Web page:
Good Vibes Only: Could Vibrators Actually Help With Painful Sex?
Recent studies have shown that vibrators could help with several conditions, such as GPPPD and vulvodynia.
We’re used to thinking of vibrators as just sexual devices. It’s often hard to see them as anything else.
However, research shows that vibration may help with sexual health conditions, including Genito-Pelvic Pain & Penetration Disorder (GPPPD). GPPPD can cause painful sex and difficulty with penetration, and while it affects one in ten women, there are limited treatment options.
Could vibrators be the answer? According to a new medical study on pain, they might be.
“480% improvement in pain scores”
The study published in the Journal of Sexual Medicine showed that a vibrator helped to deliver a 480% improvement in pain scores among people with GPPPD.
Beyond GPPPD, the device claims to work well for other conditions such as vulvodynia, dyspareunia, or urinary incontinence.
CEO and MysteryVibe co-founder Dr. Soum Rakshit explains further:
“We started Crescendo in 2013 intending to help people bring the mystery back into the bedroom, especially after childbirth, menopause, aging, surgery, or cancer recovery. All of those things have a major impact on sexual health,” he says.
“We decided to focus on the medical side of sexual health by working with doctors, gynecologists, urologists, and pelvic floor therapists to figure out what vibration could clinically offer.”
Designing a vibrator to relieve pain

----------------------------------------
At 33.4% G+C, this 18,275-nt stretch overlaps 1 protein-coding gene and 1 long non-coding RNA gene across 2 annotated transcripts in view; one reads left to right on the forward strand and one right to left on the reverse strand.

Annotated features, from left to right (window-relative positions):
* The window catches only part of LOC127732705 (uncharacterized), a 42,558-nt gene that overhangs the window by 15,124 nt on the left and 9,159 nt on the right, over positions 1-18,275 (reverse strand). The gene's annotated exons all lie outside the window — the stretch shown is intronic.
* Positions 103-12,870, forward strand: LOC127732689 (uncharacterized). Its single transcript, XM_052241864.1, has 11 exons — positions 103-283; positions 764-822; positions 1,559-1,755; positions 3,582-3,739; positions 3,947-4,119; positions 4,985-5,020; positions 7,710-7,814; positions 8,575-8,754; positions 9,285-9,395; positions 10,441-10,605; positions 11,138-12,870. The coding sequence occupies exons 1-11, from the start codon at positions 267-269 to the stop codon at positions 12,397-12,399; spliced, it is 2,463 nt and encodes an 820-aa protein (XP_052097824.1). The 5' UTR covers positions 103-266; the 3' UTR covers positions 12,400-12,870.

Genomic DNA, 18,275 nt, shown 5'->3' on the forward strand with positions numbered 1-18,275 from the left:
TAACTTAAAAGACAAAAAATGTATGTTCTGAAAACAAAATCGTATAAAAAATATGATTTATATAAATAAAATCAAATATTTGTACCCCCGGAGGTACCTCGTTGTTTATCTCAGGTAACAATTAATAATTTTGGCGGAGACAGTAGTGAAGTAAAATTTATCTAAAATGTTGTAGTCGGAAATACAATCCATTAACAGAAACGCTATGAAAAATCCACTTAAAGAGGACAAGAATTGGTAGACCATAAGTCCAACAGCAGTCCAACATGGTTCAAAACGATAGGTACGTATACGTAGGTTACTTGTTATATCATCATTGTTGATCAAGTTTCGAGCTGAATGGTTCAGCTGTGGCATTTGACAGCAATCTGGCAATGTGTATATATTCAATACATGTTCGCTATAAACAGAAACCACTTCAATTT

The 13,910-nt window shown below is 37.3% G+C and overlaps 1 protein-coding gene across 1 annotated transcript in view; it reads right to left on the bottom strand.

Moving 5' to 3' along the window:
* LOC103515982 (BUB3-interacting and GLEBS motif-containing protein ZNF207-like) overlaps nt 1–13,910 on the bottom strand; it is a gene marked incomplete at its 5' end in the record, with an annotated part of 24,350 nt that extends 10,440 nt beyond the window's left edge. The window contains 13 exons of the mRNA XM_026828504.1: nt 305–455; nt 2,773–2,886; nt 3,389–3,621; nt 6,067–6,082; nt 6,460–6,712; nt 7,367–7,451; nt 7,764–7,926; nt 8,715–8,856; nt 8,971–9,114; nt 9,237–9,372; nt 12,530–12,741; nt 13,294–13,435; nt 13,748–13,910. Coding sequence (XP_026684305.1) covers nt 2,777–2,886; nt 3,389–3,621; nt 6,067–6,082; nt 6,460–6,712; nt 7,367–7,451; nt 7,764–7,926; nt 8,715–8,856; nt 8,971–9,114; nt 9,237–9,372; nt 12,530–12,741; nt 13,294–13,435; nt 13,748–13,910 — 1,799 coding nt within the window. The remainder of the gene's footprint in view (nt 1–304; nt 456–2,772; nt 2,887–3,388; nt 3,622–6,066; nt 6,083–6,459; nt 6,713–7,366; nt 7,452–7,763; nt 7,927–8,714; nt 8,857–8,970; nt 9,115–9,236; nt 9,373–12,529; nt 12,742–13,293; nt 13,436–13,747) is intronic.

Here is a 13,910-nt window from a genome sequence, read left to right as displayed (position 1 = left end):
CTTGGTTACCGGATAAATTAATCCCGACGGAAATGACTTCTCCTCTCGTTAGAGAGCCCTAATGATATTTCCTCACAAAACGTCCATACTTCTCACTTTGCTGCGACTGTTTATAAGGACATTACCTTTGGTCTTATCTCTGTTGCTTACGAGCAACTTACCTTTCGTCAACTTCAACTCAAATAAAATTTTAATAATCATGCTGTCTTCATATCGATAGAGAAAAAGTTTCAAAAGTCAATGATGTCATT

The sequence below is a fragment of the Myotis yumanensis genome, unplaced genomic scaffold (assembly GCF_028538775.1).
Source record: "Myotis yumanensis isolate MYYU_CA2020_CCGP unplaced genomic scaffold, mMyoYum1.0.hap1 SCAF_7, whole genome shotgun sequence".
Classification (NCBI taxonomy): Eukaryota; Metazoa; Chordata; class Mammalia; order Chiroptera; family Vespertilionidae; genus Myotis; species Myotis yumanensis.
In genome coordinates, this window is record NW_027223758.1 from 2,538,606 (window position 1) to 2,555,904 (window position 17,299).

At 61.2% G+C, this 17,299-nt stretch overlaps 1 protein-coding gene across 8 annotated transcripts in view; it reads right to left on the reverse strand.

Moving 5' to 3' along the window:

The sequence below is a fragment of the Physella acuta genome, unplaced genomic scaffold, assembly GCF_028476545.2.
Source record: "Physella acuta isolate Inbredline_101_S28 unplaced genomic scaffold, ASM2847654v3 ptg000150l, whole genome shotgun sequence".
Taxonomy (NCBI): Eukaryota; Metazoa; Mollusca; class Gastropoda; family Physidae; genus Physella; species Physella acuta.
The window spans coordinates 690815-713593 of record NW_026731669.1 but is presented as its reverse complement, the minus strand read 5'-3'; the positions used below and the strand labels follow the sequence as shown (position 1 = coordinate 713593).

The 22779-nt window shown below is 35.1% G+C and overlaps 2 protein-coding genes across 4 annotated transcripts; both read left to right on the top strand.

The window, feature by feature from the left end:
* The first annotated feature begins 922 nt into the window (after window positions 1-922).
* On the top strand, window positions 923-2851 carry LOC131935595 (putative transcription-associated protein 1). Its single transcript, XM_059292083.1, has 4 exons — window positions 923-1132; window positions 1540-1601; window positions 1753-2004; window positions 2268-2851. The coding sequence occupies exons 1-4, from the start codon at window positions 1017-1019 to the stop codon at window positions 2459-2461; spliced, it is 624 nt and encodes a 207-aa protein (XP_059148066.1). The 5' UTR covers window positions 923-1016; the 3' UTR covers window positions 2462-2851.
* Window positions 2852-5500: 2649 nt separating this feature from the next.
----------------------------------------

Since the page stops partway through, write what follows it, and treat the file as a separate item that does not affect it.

Crescendo 2 is an impressive piece of kit in that it contains six motors and a series of joints that helps the toy to bend. The intelligent design can be bent into a series of shapes but can also mimic a finger. This helps the device to place vibrations on certain points to relieve pain or help with blood flow or arousal.
“The NHS will tell you, as post-childbirth care, to use two fingers to massage the area in your vagina. The doctors we worked with said it would best to mimic that but try to improve it,” Dr. Rakshit says.
“Crescendo 2 bends like a finger so not only can a clinician use it to massage a painful area but the patient can also use it themselves to do things that the hand cannot do to deliver precise vibrations where it is needed from a pain or medical perspective.”
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Vibrations and sexual health is an emerging science
The medical study was conducted by a Spanish clinic, ISEMU, which studies vibration in pain conditions. The Crescendo 2 was used three times a week for twelve weeks before the results showed average pain scores improved by over 5x—a significant quality of life improvement.
The area of vibrations and sexual health is an emerging science with the potential to create a new field in the sex tech industry, especially given the vast numbers of patients with painful conditions. It could create relief for patients who depend on medications that have negative side effects.
“This is a very rare, nascent area where not many doctors consider vibrators yet although some do. Using devices with or without a tablet is at an early stage of adoption,” Dr. Rakshit says.
The company reaches out to clinicians or doctors to run independent studies but provides their devices for free. In the past, this has included studies on period pain and vibration application which resulted in interesting feedback for MysteryVibe designers.
“The feedback revealed that because period pain lasts maybe for hours, it’s really difficult to hold Crescendo because it’s not designed for that. The feedback was to create a different type of vibrator, which could be a belt that fits on the abdomen, then we could run a study,” he says.
Feeling the effects
According to Dr. Rakshit, when it comes to doctors and vibrations, those who have seen the effects are often evangelistic about it:
“Although very few doctors currently use vibrators for sexual health issues, the ones who do are extremely evangelistic about it because what they are always looking for is solutions with no side effects. Whenever they find something, they want to tell the world about it.”
Image sources: RODNAE Productions
Edited by Carolyn Stransky